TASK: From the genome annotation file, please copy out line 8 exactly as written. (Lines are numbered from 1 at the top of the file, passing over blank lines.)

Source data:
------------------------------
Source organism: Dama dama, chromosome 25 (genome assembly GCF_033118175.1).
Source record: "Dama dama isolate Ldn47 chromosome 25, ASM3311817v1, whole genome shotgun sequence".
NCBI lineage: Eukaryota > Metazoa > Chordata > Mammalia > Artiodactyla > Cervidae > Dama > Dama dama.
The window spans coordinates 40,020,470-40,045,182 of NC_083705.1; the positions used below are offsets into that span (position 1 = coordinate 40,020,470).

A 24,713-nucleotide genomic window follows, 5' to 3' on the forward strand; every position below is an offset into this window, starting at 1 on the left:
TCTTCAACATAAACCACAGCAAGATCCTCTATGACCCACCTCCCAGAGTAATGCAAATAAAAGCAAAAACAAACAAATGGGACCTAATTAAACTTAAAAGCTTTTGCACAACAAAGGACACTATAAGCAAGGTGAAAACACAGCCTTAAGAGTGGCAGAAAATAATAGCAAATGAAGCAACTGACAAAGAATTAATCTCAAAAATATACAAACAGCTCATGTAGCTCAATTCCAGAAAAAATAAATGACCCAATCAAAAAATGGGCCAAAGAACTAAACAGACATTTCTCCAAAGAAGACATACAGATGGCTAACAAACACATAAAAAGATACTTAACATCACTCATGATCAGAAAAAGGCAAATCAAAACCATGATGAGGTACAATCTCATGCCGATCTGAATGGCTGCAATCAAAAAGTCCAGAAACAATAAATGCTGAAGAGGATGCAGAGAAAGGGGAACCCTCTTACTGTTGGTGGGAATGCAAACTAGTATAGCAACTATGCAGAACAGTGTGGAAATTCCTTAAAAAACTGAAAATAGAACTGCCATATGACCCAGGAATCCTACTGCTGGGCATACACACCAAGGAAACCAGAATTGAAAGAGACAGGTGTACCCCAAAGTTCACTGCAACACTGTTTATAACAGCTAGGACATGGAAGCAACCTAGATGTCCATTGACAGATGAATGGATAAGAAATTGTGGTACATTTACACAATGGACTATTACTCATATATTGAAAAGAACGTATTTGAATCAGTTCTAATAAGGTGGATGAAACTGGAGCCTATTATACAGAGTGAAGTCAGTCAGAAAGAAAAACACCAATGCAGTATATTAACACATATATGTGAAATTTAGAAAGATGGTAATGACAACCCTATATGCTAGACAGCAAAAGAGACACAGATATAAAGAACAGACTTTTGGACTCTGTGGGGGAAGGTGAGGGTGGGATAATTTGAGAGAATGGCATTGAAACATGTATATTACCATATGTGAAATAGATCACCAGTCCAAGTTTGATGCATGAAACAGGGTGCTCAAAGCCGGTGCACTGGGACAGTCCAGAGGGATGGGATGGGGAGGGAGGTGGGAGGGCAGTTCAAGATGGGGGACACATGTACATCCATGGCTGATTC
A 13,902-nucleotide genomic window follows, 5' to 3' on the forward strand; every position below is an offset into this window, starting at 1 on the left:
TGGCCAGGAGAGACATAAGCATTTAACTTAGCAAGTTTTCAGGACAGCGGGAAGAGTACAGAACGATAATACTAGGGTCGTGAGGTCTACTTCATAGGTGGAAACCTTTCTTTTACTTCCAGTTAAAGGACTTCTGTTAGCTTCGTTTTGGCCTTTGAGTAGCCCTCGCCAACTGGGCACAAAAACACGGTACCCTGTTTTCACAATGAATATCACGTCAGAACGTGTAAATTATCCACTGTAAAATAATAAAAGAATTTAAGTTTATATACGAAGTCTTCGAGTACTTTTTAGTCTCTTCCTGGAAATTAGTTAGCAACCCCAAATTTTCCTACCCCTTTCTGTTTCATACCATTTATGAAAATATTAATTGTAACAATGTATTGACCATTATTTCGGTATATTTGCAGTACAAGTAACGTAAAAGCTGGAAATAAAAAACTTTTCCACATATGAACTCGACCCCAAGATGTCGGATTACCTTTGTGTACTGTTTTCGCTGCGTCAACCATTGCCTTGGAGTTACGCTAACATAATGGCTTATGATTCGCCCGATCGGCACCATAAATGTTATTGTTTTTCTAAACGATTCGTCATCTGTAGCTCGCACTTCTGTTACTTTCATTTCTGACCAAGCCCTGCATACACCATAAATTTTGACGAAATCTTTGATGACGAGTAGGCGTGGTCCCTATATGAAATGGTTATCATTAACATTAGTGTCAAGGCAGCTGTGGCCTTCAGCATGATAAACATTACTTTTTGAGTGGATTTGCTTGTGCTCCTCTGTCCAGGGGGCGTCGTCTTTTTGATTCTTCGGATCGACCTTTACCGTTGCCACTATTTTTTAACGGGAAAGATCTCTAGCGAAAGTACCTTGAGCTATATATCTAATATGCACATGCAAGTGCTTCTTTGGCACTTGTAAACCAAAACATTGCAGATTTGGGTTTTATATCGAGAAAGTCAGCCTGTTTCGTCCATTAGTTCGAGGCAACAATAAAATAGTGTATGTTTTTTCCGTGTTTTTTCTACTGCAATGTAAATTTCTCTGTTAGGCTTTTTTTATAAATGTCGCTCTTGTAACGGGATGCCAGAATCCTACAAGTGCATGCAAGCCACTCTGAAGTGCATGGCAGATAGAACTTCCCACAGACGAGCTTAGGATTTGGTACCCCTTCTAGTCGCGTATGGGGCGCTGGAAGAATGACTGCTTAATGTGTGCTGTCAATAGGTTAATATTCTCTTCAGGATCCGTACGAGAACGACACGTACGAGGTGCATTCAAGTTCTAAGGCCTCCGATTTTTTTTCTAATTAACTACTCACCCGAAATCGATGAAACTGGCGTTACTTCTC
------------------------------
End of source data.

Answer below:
TGGCCAGGAGAGACATAAGCATTTAACTTAGCAAGTTTTCAGGACAGCGGGAAGAGTACAGAACGATAATACTAGGGTCGTGAGGTCTACTTCATAGGTGGAAACCTTTCTTTTACTTCCAGTTAAAGGACTTCTGTTAGCTTCGTTTTGGCCTTTGAGTAGCCCTCGCCAACTGGGCACAAAAACACGGTACCCTGTTTTCACAATGAATATCACGTCAGAACGTGTAAATTATCCACTGTAAAATAATAAAAGAATTTAAGTTTATATACGAAGTCTTCGAGTACTTTTTAGTCTCTTCCTGGAAATTAGTTAGCAACCCCAAATTTTCCTACCCCTTTCTGTTTCATACCATTTATGAAAATATTAATTGTAACAATGTATTGACCATTATTTCGGTATATTTGCAGTACAAGTAACGTAAAAGCTGGAAATAAAAAACTTTTCCACATATGAACTCGACCCCAAGATGTCGGATTACCTTTGTGTACTGTTTTCGCTGCGTCAACCATTGCCTTGGAGTTACGCTAACATAATGGCTTATGATTCGCCCGATCGGCACCATAAATGTTATTGTTTTTCTAAACGATTCGTCATCTGTAGCTCGCACTTCTGTTACTTTCATTTCTGACCAAGCCCTGCATACACCATAAATTTTGACGAAATCTTTGATGACGAGTAGGCGTGGTCCCTATATGAAATGGTTATCATTAACATTAGTGTCAAGGCAGCTGTGGCCTTCAGCATGATAAACATTACTTTTTGAGTGGATTTGCTTGTGCTCCTCTGTCCAGGGGGCGTCGTCTTTTTGATTCTTCGGATCGACCTTTACCGTTGCCACTATTTTTTAACGGGAAAGATCTCTAGCGAAAGTACCTTGAGCTATATATCTAATATGCACATGCAAGTGCTTCTTTGGCACTTGTAAACCAAAACATTGCAGATTTGGGTTTTATATCGAGAAAGTCAGCCTGTTTCGTCCATTAGTTCGAGGCAACAATAAAATAGTGTATGTTTTTTCCGTGTTTTTTCTACTGCAATGTAAATTTCTCTGTTAGGCTTTTTTTATAAATGTCGCTCTTGTAACGGGATGCCAGAATCCTACAAGTGCATGCAAGCCACTCTGAAGTGCATGGCAGATAGAACTTCCCACAGACGAGCTTAGGATTTGGTACCCCTTCTAGTCGCGTATGGGGCGCTGGAAGAATGACTGCTTAATGTGTGCTGTCAATAGGTTAATATTCTCTTCAGGATCCGTACGAGAACGACACGTACGAGGTGCATTCAAGTTCTAAGGCCTCCGATTTTTTTTCTAATTAACTACTCACCCGAAATCGATGAAACTGGCGTTACTTCTC